'Atlas Obscura' by Joshua Foer, Dylan Thuras (Photo: Courtesy of NPR)
Sometimes the world can feel a bit uniform: the same department stores in every shopping mall, the same fast food chains on every corner. The website Atlas Obscura will make you reconsider that sense of monotony.
"The world is still this huge, bizarre, vast place filled with astounding stuff," says co-founder Dylan Thuras. "And if you sort of tilt your view a little bit and start looking for it, you start finding it everywhere."
"That's an amazing place," Thuras says. "And it's kind of one of these places that when you find out it exists, you're a little bit surprised you didn't know it existed before."
But you don't have go all the way to Turkmenistan to see these places; Thuras says there's plenty of wonder in your own backyard. To prove it, he took NPR on a tour of the wonders in his backyard: Manhattan.
Thuras starts his tour on the 6 train. "Basically, you stay on the 6 train after its last stop [Brooklyn Bridge-City Hall]," he says. "You're able to look out the subway car windows and see the City Hall station, which is one of the most beautiful subway stations ever created. It's been shuttered since 1945, but it is this immaculate space. It's this little piece of lost New York grandeur."
The station has hanging chandeliers and arched ceilings that are covered in green and white tiles. (For the best view, Atlas Obscura recommends sitting in the 7th, 8th or 9th car.)
The next stop is an artwork by Walter De Maria. It's called the Earth Room, "which is what it sounds like," Thuras says: "It is 280,000 pounds of dirt that has been sitting in a room in a SoHo loft."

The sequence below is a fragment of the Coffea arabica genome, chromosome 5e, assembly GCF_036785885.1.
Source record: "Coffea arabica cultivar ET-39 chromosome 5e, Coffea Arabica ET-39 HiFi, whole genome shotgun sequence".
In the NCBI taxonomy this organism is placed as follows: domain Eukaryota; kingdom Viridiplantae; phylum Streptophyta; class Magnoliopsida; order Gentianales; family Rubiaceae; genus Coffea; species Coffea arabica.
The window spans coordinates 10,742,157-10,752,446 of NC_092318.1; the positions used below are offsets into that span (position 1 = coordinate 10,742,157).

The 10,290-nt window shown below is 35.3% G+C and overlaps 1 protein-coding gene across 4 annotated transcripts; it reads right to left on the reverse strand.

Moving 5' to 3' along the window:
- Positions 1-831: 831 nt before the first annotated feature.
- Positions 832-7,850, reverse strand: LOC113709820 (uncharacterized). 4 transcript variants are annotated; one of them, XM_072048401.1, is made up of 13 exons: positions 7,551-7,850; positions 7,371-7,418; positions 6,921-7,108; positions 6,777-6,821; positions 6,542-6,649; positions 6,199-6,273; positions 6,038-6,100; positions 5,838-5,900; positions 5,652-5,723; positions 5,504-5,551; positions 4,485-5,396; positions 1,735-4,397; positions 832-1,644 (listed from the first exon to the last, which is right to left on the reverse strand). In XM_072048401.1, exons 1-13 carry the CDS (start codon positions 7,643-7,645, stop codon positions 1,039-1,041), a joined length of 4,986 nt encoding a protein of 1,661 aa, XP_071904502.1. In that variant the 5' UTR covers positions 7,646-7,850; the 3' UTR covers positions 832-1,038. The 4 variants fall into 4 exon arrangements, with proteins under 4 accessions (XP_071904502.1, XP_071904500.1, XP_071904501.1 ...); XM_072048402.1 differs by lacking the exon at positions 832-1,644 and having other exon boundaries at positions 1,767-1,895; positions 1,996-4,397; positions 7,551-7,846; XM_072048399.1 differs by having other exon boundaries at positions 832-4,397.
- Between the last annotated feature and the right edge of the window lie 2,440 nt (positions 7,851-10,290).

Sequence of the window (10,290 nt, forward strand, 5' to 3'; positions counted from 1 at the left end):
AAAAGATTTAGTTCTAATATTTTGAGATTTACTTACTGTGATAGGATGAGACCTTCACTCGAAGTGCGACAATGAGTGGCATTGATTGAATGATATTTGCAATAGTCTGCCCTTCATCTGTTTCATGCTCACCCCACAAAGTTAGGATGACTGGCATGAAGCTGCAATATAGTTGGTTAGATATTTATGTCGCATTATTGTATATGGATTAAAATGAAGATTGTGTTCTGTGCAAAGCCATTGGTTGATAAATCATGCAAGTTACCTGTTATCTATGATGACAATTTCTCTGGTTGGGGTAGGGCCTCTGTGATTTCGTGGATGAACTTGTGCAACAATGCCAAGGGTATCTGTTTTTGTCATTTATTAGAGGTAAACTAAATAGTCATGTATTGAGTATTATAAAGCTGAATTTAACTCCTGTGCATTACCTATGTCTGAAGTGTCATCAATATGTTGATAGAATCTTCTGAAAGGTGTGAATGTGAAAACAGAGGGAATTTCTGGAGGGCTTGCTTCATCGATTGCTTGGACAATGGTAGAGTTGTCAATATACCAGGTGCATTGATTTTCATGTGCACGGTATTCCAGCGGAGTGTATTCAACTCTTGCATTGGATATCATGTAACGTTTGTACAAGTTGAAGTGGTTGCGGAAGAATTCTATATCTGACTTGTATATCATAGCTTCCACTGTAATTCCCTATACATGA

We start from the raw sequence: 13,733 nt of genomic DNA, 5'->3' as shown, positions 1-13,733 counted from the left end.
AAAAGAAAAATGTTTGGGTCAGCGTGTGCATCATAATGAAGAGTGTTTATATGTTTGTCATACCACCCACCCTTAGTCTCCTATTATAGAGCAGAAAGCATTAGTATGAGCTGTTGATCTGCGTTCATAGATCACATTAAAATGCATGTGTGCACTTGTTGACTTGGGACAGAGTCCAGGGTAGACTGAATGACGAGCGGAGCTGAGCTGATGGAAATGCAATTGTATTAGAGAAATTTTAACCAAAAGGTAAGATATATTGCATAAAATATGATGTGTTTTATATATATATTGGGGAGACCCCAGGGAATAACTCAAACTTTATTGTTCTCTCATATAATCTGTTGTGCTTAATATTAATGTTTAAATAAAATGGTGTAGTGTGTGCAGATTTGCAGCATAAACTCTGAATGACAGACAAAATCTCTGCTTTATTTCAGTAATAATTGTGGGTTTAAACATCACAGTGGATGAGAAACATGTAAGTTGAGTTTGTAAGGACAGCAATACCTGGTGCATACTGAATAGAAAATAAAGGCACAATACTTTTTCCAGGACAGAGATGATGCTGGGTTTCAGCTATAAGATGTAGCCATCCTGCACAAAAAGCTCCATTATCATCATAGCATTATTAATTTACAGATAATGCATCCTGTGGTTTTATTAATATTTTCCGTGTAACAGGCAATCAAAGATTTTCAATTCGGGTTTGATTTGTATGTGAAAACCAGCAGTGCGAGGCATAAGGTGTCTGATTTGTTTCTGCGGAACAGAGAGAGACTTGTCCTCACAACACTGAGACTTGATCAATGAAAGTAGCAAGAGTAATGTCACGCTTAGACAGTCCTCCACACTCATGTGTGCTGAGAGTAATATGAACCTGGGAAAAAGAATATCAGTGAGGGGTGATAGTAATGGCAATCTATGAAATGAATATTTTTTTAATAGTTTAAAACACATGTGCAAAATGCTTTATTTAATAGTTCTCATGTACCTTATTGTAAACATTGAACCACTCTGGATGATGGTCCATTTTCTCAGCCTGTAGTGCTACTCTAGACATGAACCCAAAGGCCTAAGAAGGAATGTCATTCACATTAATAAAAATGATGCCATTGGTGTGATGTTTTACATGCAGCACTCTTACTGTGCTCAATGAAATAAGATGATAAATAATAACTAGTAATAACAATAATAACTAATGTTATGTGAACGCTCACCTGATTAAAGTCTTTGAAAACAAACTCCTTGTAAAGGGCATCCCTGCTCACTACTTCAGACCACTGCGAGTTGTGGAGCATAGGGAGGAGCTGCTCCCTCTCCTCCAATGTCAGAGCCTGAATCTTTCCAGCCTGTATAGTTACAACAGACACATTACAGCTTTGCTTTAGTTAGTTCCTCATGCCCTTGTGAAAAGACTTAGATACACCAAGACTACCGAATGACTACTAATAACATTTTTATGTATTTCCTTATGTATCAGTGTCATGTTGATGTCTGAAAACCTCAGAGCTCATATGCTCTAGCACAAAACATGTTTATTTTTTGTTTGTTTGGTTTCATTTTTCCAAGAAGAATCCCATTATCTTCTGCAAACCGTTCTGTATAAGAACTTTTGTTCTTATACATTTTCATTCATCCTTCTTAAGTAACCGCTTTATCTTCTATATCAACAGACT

A little sign outside instructs visitors to buzz in and walk up to the second floor. There, they'll find a loft in which the entire floor is covered in "rich, nicely groomed-looking dirt," as Thuras describes it. Somebody has raked and misted the dirt every week since De Maria created the work in 1977. "It's got the real smell of a forest floor," Thuras says.
Spanish tourist Juan Carlos Fernandez's visit coincided with NPR's. He says he's wanted to visit the Earth Room since 1986, "but for different reasons every time we were here in the city, we couldn't." Was it worth the 30-year wait? Fernandez says yes. "I am so thrilled right now."
After the Earth Room, it's time for lunch at the kind of restaurant Atlas Obscura loves. "We are going to El Sabroso, which is a small South American lunch counter in a freight elevator entrance," Thuras says.
The restaurant is in Midtown in a sort of loading dock. Behind the counter, a cook tends to eight pots bubbling on a small stove. Seating consists of a long folding table with plastic chairs.
Thuras says, "In a way, there's a history here because Midtown has always been home to garment workers and people, you know, who were kind of working on a tighter budget, and that's still true today. So there's a few remaining ... old school lunch counters where you can get a great meal for like $6. ... And it's killer. It's like super killer." (He's not kidding. It was the best $6 lunch this reporter has had in a long time.)
The last stop on his tour is an easily overlooked wonder in the middle of Times Square. It's called the Times Square Hum and it comes from under a metal grate on a pedestrian island. (You can hear it for yourself in the audio story above.) An artist named Max Neuhaus created it almost 40 years ago.
"It's this kind of sonic secret, just tucked away," Thuras says. "Almost nobody stops and says, 'What is that strange noise?' " Because, of course, the Hum is surrounded by noise: car horns, street performers, crowds, squeaking brakes.
"For me, it sort of serves as this wonderful reminder that in the middle of all this madness — in what I think most people would find the most commercial, least sort of whimsical or magical place in Manhattan — is this kind of little gem waiting for you if you're willing to sort of slow down, look around, listen and kind of start asking questions."
Does he ever worry about Atlas Obscura running out of wonders to write about?
"We asked ourselves this question at the start," Thuras says, "and so far the answer seems to be: It is infinite."
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